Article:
Conduit metaphor[ edit ] The conduit metaphor is a dominant class of figurative expressions used when discussing communication itself metalanguage.
It operates whenever people speak or write as if they "insert" their mental contents feelings, meanings, thoughts, concepts, etc. Thus, language is viewed as a "conduit" conveying mental content between people. Defined and described by linguist Michael J. Reddy, PhD, his proposal of this conceptual metaphor refocused debate within and outside the linguistic community on the importance of metaphorical language.
There are numerous ways in which conceptual metaphors shape human perception and communication, especially in mass media and in public policy. Lakoff and Johnson focus on English, and cognitive scholars writing in English have tended not to investigate the discourse of foreign languages in any great detail to determine the creative ways in which individuals negotiate, resist, and consolidate conceptual metaphors.
Andrew Goatly in his book Washing the Brain  considers ideological conceptual metaphors as well as Chinese conceptual metaphors.
Underhill, a modern Humboldtian scholar, attempts to reestablish Wilhelm von Humboldt 's concern for the different ways languages frame reality, and the strategies individuals adopt in creatively resisting and modifying existing patterns of thought. Taking on board the Lakoff-Johnson paradigm of conceptual metaphor, he investigates the way in which Czech communists appropriated the concept of the people, the state and struggle, and the way German Communists harnessed concepts of eternity and purity.
He also reminds us that, as Klemperer, the main critic of Hitlerdeutsch, demonstrates, resisting patterns of thought means engaging in conceptual metaphors and refusing the logic that ideologies impose upon them.
Lakoff claims that the public political arena in America reflects a basic conceptual metaphor of ' the family. Two basic views of political economy arise from this desire to see the nation-state act 'more like a father' or 'more like a mother.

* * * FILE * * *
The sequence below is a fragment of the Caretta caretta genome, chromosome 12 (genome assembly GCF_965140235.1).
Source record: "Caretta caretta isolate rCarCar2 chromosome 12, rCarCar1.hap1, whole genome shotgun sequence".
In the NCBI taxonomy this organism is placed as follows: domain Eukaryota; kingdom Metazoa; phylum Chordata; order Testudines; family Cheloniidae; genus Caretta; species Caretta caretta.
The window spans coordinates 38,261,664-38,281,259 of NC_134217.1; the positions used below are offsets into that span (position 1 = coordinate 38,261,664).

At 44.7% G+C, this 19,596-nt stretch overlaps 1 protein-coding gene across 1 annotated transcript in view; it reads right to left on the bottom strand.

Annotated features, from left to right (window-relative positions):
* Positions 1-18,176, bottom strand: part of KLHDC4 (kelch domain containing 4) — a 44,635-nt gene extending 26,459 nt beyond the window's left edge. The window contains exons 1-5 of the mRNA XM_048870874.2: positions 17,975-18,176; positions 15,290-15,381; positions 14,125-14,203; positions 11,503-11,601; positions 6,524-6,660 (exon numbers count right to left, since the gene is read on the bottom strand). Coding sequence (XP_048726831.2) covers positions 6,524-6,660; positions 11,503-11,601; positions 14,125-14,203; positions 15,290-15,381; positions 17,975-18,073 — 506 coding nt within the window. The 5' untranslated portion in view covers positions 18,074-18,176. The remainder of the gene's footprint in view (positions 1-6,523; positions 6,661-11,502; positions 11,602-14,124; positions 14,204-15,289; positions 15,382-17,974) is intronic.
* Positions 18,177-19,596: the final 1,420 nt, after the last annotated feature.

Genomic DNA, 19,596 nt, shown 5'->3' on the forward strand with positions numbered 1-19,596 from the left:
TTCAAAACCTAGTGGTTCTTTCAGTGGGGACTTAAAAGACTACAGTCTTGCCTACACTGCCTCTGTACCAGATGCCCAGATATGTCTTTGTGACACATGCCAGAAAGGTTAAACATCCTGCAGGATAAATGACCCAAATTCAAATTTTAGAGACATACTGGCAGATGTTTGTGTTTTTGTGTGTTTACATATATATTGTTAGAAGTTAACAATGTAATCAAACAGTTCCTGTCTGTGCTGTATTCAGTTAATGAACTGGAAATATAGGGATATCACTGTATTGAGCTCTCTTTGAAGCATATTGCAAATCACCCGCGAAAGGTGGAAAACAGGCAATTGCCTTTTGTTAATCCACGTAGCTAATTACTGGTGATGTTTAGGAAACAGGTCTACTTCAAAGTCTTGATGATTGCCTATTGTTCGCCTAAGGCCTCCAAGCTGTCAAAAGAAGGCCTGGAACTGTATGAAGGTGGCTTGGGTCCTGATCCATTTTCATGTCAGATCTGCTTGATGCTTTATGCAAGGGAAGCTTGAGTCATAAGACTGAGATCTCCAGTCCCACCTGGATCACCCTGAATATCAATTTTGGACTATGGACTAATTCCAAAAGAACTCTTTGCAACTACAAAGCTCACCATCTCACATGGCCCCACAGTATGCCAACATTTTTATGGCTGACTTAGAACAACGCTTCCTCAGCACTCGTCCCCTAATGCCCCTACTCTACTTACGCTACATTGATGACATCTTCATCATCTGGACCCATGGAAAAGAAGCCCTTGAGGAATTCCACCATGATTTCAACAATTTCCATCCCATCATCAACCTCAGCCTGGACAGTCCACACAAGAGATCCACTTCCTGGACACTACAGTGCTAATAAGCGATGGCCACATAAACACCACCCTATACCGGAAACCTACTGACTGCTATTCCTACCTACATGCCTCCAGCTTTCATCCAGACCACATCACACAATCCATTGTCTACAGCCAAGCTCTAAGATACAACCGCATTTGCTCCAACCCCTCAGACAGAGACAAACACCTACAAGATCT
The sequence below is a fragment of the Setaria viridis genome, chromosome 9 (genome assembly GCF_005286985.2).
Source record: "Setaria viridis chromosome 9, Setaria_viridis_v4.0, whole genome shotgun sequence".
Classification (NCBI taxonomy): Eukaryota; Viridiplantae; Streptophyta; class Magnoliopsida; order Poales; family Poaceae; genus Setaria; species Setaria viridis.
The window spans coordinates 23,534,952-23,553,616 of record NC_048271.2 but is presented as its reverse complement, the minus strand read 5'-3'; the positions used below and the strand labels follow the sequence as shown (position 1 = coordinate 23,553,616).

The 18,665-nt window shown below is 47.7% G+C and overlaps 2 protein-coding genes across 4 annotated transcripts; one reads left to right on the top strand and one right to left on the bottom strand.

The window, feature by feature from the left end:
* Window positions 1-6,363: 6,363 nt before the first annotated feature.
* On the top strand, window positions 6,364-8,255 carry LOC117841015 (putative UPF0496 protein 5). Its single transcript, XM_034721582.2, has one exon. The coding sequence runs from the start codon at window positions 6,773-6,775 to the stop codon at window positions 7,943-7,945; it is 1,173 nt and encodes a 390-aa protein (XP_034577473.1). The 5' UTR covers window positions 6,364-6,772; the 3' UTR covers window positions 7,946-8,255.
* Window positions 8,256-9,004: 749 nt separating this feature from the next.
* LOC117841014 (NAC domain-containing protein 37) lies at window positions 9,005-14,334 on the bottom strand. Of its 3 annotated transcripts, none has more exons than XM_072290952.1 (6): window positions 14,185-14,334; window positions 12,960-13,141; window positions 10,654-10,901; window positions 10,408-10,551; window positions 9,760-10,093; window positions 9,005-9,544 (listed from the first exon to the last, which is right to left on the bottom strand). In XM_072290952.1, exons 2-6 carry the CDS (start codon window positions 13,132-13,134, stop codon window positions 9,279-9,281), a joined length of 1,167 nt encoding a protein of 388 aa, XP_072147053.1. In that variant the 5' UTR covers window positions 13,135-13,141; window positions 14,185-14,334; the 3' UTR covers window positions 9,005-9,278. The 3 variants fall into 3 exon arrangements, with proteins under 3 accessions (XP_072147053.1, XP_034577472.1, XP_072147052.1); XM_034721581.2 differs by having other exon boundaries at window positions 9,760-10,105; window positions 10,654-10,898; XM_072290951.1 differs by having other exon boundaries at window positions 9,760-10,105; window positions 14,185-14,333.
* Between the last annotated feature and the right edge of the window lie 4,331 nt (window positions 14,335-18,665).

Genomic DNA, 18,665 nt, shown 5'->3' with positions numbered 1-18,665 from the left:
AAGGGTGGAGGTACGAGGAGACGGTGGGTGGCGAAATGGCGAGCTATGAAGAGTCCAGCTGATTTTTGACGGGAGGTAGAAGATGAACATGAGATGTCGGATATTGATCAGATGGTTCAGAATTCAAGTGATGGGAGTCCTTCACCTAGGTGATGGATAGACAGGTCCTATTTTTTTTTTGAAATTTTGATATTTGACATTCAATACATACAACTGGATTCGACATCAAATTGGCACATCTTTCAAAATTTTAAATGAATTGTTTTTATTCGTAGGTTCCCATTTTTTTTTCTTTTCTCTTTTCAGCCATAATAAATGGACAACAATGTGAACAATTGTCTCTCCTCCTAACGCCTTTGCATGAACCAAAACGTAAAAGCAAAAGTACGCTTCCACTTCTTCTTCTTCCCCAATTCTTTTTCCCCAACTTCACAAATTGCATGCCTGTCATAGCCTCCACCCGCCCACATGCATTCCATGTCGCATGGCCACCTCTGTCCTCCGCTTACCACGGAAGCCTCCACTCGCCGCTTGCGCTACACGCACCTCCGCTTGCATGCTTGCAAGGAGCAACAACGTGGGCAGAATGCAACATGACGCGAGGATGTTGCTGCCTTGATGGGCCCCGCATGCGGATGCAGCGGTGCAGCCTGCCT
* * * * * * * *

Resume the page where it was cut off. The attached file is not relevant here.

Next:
Urban theorist and ethicist Jane Jacobs made this distinction in less gender-driven if not wholly desexualizing terms by differentiating between a 'Guardian Ethic' and a 'Trader Ethic'.Critical Reading and Writing (eBook) Peter Andrew Goatly, Preet Hiradhar Adobe DRM PDF.
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5c CRITICAL THINKING, READING, AND WRITING 5c What is the reading process? Reading is an active process—a dynamic, meaning-making interaction between the page and your brain.
Understanding the reading process helps people become critical thinkers. Critical Reading and Writing: An Introductory Coursebook by Goatly, Peter Andrew & Hui, Diane. Routledge.
Paperback. Used; Good. 02/17/ Van Schaik Bookstore is proud to announce that our Botswana store is now situated on the campus of the University of Botswana, Gaborone.
The relocation from Fairground Malls took place early August, just in time for the University’s 1st semester. A metaphor is a figure of speech that, for rhetorical effect, directly refers to one thing by mentioning another. It may provide clarity or identify hidden similarities between two ideas.
Antithesis, hyperbole, metonymy and simile are all types of metaphor. One of the most commonly cited examples of a metaphor in English literature is the "All the world's a stage" monologue from As You Like It.
GOATLY Andrew Peter Honorary Professor. (Metaphor at Lingnan University Department of English), Critical Reading and Writing, Routledge, Course EZS Unit 22 Metaphor. The Open University, Singapore, Course EZS Unit 27 Texts as Carriers of Values.
The Open University, Singapore.